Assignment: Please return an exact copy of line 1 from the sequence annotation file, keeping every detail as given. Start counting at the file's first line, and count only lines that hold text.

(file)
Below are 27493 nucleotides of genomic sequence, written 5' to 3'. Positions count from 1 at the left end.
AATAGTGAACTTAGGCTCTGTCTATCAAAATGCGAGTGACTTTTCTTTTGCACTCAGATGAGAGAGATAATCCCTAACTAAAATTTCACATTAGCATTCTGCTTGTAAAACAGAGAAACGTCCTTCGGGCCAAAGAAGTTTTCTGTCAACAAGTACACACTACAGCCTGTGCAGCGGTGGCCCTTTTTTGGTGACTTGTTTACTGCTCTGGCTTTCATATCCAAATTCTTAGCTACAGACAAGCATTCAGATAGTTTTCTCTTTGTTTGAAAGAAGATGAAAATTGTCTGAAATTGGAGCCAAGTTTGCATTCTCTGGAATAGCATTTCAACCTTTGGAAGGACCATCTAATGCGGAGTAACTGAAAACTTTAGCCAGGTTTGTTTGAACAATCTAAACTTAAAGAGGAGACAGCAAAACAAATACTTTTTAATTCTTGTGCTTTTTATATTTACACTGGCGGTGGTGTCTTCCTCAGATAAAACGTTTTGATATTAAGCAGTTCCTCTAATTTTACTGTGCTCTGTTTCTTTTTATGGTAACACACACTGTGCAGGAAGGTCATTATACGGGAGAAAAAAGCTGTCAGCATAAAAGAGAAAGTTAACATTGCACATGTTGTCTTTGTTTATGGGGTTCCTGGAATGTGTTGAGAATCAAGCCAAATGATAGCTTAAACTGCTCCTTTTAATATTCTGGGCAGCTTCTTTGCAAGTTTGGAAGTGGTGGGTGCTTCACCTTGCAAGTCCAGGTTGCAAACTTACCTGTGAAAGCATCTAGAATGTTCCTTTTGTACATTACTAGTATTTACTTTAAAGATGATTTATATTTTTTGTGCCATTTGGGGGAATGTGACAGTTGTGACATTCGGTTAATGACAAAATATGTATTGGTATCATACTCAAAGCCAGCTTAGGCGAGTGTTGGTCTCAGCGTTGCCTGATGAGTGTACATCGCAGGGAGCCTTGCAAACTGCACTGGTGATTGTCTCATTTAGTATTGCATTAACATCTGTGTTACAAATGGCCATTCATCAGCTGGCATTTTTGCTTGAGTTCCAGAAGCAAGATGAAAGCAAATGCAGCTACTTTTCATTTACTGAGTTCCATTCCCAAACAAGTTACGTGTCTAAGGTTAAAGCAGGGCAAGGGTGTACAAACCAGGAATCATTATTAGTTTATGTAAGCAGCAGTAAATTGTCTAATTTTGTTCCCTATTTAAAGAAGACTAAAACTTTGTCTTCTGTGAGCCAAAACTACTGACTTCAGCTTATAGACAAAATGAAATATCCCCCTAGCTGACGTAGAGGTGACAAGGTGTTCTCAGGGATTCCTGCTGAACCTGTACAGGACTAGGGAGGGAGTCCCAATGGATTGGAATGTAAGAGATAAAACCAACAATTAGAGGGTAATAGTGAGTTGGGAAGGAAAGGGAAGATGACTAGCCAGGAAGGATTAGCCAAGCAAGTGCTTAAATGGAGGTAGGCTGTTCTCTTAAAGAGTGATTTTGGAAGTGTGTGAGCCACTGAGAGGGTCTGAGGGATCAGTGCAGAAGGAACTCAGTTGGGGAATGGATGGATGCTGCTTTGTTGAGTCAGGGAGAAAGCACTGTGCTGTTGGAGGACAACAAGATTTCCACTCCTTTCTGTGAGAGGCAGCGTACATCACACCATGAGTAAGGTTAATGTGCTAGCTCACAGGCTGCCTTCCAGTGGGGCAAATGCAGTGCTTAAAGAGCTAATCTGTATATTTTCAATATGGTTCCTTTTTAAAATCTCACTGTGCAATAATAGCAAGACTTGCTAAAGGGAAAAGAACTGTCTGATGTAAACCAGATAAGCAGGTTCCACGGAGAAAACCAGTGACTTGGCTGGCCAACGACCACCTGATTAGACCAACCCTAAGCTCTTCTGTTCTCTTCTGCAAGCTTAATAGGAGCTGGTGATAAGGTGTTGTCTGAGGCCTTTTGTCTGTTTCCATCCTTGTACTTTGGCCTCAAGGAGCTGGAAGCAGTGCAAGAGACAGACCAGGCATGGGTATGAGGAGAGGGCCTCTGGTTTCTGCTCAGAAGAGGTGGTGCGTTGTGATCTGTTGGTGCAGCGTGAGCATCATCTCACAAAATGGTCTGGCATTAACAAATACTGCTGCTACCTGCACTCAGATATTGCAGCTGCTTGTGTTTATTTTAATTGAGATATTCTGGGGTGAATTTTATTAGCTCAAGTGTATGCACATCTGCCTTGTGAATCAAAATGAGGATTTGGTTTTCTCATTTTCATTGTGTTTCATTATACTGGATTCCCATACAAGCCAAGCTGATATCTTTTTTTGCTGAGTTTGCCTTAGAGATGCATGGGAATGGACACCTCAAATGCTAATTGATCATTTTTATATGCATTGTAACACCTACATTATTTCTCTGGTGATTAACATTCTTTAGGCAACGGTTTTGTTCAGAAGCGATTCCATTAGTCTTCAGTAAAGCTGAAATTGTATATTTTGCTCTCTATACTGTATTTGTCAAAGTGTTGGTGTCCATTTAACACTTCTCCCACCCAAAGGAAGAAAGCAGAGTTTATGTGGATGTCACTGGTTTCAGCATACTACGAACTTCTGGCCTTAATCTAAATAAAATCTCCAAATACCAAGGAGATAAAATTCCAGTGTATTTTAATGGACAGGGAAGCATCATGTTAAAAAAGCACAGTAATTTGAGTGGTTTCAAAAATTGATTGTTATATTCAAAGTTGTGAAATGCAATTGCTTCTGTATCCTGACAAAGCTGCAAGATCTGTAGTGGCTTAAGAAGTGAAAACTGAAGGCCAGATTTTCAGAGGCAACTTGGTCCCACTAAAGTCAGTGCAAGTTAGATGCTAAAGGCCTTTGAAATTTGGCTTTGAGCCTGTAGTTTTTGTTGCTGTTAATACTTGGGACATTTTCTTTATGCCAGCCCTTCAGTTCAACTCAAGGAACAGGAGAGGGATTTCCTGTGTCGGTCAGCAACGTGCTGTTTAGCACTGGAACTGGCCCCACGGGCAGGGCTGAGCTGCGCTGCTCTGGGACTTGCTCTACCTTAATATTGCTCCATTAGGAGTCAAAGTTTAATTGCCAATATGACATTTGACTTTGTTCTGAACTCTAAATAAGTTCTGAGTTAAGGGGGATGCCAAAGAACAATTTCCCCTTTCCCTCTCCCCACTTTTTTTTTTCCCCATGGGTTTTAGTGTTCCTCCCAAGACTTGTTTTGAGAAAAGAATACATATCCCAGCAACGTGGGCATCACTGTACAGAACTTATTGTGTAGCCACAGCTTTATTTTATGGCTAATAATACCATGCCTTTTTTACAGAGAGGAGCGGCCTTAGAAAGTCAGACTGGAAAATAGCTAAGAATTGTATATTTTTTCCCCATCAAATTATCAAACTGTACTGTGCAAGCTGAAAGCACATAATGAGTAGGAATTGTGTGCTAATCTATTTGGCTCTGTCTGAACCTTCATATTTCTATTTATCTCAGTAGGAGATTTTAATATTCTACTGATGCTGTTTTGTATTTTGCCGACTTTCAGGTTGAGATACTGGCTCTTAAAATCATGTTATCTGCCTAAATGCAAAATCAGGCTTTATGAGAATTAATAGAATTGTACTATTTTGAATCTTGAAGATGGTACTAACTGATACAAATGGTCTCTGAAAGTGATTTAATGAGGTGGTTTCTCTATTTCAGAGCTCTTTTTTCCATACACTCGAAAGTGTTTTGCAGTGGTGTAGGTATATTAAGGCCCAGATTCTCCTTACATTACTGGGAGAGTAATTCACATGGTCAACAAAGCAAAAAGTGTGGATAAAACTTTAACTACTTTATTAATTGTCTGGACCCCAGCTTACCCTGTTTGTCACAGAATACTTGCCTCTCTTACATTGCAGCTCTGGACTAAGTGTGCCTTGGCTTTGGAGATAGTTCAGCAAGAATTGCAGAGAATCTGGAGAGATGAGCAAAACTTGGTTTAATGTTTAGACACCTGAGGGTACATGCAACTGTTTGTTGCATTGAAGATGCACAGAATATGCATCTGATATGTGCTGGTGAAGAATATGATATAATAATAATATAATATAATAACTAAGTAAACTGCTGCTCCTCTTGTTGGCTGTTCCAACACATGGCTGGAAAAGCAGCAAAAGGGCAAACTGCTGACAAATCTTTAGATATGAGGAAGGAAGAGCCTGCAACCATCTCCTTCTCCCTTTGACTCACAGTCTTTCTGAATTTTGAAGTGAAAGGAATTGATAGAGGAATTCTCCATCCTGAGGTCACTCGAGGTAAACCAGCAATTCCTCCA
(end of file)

Below are 27493 nucleotides of genomic sequence, written 5' to 3'. Positions count from 1 at the left end.